Causes of Inter-Dog Aggression
Aggression between dogs is often made much worse by the owners handling the problem incorrectly thus causing aggression between dogs to be severe and prolonged than it otherwise might be.
For instance, if your dogs are aggressive only when you are present, but are quite social towards each other when left alone, then you can safely assume that you are part of the problem! This is usually because you have been favouring and protecting one dog in its altercations with the other. The subordinate dog feels ‘protected’ when you are present and will be more likely to offer a challenge to the other dog.
It’s wrong to look at this as a dominance issue as the dominance principle does not apply well to pet dogs. Dominance applies to free-ranging animals that don’t have the restrictions of small gardens and domesticity that are part of a modern pet dog’s lifestyle
A Predatory Beast?
Some dogs are also predatory. Rather than fighting to elevate its rank, sometimes a dog will prey or hunt another dog in much the same way that it will hunt a non-dog animal such as a mouse, rat or chicken. If your dog is silent when it attacks, not giving a warning growl, it could be predatory aggression. Predators don’t warn when they are about to attack.
So, why was there, apparently, no obvious reason for Baby attacking Queeny? Mostly, because of a sudden change that occurred with Queeny one day.
Queeny suffered a serious car accident and spent a day or two at a veterinary surgery. When she was taken home, Queeny smelt different because of the residual odors from her stay at the surgery. She behaved in a different way because of the after-effects of the anesthetic, and was treated differently by her owners because she required intensive nursing. There were too many changes occurring too quickly for Baby to deal with.
Baby was the boss dog but Baby saw that her owners where now favoring Queeny, the subordinate dog, due to the necessary nursing. What started as occasional nips when the owners were carrying Queeny to the garden for exercise, soon escalated to venomous, predatory attacks. (Queeny was also known to prey on small animals such as chickens and possums). More informaton
Problems with Punishment
Why did it get worse? Mostly, because the dogs’ owners were understandably punishing Baby for her aggression to the disabled Queeny. From Baby’s point of view, this was a major insult and required fearsome attempts on Baby’s behalf to re-create the proper hierarchy – and each time she tried to do this, the owners suppressed her further.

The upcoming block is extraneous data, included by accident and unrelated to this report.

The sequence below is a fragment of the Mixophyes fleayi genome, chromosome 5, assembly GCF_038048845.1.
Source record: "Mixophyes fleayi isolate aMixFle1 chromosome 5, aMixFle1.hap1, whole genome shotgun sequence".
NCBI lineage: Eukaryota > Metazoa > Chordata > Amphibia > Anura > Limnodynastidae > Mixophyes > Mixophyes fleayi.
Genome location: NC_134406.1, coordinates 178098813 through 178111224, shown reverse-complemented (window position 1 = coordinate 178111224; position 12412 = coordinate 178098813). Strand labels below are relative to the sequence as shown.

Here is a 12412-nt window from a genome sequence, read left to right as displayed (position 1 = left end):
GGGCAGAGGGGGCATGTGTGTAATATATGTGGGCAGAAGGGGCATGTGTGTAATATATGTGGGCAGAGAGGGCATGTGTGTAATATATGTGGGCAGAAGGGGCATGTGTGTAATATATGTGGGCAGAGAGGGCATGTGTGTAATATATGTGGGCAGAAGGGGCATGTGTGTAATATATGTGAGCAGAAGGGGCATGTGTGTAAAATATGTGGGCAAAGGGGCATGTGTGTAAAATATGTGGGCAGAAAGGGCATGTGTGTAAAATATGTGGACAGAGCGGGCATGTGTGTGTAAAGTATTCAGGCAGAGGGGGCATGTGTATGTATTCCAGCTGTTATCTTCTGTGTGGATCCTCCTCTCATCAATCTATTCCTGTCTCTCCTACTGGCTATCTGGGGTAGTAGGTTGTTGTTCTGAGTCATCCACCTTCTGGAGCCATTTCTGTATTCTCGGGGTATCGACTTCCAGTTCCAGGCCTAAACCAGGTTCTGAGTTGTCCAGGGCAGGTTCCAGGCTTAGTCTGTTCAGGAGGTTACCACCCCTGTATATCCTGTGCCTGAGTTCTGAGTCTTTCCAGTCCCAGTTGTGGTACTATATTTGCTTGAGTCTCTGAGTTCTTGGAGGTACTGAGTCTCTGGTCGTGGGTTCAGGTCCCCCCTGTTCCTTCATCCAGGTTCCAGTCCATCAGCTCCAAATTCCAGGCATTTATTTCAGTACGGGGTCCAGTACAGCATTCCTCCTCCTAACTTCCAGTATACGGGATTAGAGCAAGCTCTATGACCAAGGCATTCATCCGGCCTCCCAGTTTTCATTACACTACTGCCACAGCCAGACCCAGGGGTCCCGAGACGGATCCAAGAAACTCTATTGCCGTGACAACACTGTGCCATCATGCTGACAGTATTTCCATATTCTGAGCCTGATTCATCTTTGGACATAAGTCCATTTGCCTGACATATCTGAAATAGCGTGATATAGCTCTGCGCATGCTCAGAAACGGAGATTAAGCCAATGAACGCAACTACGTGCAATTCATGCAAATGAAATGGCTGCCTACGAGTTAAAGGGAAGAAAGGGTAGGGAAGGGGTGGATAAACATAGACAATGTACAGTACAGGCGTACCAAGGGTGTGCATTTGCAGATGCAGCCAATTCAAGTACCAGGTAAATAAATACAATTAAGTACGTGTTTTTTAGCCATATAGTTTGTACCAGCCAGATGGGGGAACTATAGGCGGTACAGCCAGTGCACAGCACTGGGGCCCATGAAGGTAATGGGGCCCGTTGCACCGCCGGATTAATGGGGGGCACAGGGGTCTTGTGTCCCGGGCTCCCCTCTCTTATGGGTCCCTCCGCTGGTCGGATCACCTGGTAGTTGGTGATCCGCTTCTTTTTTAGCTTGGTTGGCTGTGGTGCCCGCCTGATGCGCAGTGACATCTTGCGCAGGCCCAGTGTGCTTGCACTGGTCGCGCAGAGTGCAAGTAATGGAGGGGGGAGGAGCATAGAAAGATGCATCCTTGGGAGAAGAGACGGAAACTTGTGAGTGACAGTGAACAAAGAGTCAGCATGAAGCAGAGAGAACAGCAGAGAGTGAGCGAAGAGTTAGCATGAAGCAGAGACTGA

But Queeny was not an innocent petal either! She soon learnt that a covert glare at Baby, when the owners weren’t looking, was enough to create a return threat from Baby which the owners noticed and would then punish. By stealth, Queeny was using her owners to elevate her own position in the rank
What a complicated problem
The solutions for this dilemma involved separating the dogs to prevent further threats, teases and brawls between the dogs and resultant punishments from the owners – all of which were keeping the pot boiling.
Then we skilled each dog, separately, to respond to a set series of new commands using a technique called the Circle of Commands. To summaries this technique, the dogs were rewarded consistently for responding to the simple sequence of LEAVE, COME and SIT.
After this was achieved, both dogs were brought together cautiously, on lead, and the same sequence of commands was used to prevent aggression and to reward the alternative good behaviors. This was done with the dogs at a distance first and then they were brought closer together as success occurred.
Finally, the owners were taught how to recognize the covert challenges from Queeny and how to create a proper ranking between the two dogs by favoring Baby and softly suppressing Queeny.
If your dogs are showing similar behaviors, please be careful. There is always a risk when dogs fight. Injuries don’t only occur to the dogs but also to the owners during their attempts to separate the fearsome fighters.
If you need personal assistance for your dog’s aggression, get started by completing this Behavior Assessment Form.